Leap Wireless International (LEAP) is a digital wireless service provider in the U.S. While you might not recognize the Leap name, you probably know the Cricket name, which is what it offers service under. Much of the talk surrounding wireless service providers has been about Sprint (NYSE:S) and Clearwire (CLWR), both of which have been some of the best performers recently. I believe that Leap is a potential takeover target and represents an excellent value right now.
There are two types of special situations that are almost always painful for investors. One is when a company restates earnings, almost always to the downside. The other is when an expected buyout or merger falls through. Unfortunately for Leap shareholders, both of these happened to Leap during the same month in 2007. In September 2007, MetroPCS announced a merger with Leap that valued the company at $75 per share although Leap never actually considered the offer.
The most likely reason was because shares reached an all-time high of $95 a share in July of 2007. In November of 2007, however, Metro PCS withdrew the offer and then a short time later, Leap announced that it would restate earnings from 2004 to 2007. Since then, the stock has fallen on hard times, and has been trading under $10 since 2011.
User Base, Is It Safe?
Most consumers in the prepaid and pay-as-you-go phone markets have lower incomes than average consumers. In the case of Leap, the majority of its subscribers earn less than $35,000 annually. This is a negative in the sense that it weakens pricing power. Although, Leap users do average 1,450 minutes per month which is significantly higher than the average of 800 minutes per month. The company's user base is also significantly younger. This is something of a double-edged sword for the company because although this market is faster growing, it does have a much higher churn rate.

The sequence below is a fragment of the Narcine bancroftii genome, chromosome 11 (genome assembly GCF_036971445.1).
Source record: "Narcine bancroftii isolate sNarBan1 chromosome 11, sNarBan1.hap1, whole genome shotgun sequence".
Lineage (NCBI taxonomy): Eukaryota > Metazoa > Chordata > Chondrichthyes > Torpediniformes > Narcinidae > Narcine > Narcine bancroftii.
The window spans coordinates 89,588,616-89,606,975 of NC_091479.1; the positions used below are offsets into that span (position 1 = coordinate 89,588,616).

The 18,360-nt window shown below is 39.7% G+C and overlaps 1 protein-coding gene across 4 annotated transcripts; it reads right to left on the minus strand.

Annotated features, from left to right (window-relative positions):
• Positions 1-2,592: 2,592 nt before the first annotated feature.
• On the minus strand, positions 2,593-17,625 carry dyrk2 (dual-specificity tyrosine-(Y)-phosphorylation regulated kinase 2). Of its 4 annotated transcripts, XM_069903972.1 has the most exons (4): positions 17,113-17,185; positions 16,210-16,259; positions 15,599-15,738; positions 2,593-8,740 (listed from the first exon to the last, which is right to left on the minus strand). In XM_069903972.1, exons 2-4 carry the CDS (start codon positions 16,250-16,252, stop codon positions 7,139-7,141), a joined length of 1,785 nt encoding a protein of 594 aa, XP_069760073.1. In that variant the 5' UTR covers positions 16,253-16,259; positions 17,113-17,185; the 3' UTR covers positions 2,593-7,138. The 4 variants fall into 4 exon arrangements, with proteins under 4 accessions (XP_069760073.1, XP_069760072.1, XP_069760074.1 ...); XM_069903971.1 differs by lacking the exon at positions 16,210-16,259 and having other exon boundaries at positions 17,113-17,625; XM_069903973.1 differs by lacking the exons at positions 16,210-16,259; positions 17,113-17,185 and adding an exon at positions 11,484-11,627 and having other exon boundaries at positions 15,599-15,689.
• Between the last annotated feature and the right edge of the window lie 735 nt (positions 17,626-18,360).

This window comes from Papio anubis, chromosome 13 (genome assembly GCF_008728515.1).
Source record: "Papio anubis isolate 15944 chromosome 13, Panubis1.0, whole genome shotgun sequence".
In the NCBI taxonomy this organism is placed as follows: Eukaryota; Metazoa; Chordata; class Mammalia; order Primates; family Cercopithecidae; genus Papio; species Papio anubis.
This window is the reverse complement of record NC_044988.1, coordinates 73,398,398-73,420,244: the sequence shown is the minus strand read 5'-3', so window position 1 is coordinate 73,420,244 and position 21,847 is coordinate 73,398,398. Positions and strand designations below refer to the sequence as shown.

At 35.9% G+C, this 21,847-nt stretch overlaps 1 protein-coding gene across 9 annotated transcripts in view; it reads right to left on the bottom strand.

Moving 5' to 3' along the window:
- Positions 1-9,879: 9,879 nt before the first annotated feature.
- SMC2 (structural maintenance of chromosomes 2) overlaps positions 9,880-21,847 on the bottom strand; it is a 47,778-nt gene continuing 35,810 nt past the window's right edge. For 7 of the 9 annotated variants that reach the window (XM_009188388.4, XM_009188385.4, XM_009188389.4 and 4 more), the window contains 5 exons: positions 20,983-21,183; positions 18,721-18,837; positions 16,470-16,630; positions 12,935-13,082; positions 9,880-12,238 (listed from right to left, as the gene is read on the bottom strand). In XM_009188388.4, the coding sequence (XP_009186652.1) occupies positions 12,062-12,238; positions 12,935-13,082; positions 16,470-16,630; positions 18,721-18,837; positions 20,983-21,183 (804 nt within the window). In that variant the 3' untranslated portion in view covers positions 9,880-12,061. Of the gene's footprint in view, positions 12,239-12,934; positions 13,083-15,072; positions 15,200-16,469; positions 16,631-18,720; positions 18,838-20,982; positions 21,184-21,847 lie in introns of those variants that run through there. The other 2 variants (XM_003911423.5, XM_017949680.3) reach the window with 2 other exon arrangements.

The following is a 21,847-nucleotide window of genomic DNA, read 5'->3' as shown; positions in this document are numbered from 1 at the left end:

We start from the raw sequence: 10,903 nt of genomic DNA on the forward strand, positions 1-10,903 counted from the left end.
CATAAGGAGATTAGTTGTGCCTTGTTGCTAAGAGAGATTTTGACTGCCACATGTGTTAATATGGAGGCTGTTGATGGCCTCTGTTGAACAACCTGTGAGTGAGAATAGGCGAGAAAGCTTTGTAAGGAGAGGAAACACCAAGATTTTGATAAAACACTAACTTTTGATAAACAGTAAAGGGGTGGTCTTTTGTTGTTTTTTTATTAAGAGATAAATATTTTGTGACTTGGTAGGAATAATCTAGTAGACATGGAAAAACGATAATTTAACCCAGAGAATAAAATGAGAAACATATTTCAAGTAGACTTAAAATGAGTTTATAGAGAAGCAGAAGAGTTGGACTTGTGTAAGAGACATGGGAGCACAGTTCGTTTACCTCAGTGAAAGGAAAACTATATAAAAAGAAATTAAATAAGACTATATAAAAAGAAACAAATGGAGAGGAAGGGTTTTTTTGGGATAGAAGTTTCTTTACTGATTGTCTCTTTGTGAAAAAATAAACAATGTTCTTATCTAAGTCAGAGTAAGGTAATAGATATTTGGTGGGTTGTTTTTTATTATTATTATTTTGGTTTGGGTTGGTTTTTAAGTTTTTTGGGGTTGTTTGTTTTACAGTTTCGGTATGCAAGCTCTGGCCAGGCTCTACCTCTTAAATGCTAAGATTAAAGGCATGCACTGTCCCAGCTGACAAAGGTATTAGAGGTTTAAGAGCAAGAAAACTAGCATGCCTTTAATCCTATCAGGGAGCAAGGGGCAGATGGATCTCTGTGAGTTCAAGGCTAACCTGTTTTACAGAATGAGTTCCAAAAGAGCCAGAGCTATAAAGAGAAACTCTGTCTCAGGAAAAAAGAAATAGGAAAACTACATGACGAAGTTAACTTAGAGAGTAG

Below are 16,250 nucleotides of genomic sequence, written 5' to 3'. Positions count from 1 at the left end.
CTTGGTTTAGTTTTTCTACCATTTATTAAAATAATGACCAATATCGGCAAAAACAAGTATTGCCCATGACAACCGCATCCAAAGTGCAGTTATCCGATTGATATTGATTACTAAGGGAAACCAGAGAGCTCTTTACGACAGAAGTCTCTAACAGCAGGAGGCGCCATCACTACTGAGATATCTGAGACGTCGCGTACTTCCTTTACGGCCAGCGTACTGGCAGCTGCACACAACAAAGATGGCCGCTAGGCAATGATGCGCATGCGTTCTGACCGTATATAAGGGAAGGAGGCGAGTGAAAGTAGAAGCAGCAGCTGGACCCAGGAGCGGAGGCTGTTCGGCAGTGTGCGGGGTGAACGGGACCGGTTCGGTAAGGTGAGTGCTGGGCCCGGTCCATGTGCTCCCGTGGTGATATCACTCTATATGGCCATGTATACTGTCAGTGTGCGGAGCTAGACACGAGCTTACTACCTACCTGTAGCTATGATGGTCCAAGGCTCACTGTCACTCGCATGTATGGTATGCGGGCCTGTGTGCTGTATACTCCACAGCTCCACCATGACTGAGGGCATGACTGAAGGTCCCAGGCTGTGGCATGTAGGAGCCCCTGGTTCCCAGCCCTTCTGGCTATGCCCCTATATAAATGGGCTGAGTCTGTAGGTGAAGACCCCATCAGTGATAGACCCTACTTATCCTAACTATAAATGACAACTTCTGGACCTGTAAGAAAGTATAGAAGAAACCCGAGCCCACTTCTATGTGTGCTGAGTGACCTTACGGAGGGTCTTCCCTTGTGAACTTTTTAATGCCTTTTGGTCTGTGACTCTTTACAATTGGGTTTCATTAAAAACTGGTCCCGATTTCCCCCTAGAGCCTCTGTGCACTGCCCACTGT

While its user base target is growing, Leap is losing subscribers, something you really don't want to see.
As you can see, its total users measured at the end of period has declined from 2011 while it has also been adding less and less users since 2010. This suggests to me that the company is seeing users leave the company and is also becoming less able to attract users to its brands. Combine this with the cash cost per user going up, and the user picture doesn't look as great for Leap.
Leap, however, has been generating more revenues per customer. This has been driven by a reduction in PAYGo users and better churn performance in the core wireless segment.
Spectrum and Assets
In the worst case scenario of a bankruptcy or liquidation (Leap filed for bankruptcy in 2004) it would still have value. Its spectrum, network assets, and customers are worth around $5 billion, yet the stock has an enterprise value of $3.1 billion. Its market cap is even less than the cash it has in the bank, with a current market cap of $496 million and $667 million cash in the bank.
Here are the rest of its assets which pertain more to its wireless services business.
There is usually a reason a company is a deep value. In this case, the management has made a series of mistakes. While others in its field were merging all over the place, Leap had refused to do so. This, combined with weakening fundamentals - which I will discuss below - has driven the share price lower.
As I talked about earlier, the management hasn't been great. Leap trails the industry averages in traditional measures of management's performance and has especially performed poorly compared to MetroPCS.
Is It A Buy Now?
Things can change pretty quickly in this sector. You don't need to look further than the bidding war going on over Clearwire. Now that Dish (NASDAQ:DISH) pulled its offer for Clearwire, I think that it could be looking for other targets. T-Mobile (NYSE:TMUS) is one potential target but I believe Leap could be another potential target. Since much time has passed since management scared off suitors by refusing to consider the MetroPCS offer, those suitors could begin returning, especially given the recent consolidation in the sector. Even without a takeover, I believe that there is decent growth potential with Leap.
Disclosure: I have no positions in any stocks mentioned, and no plans to initiate any positions within the next 72 hours. I wrote this article myself, and it expresses my own opinions. I am not receiving compensation for it (other than from Seeking Alpha). I have no business relationship with any company whose stock is mentioned in this article.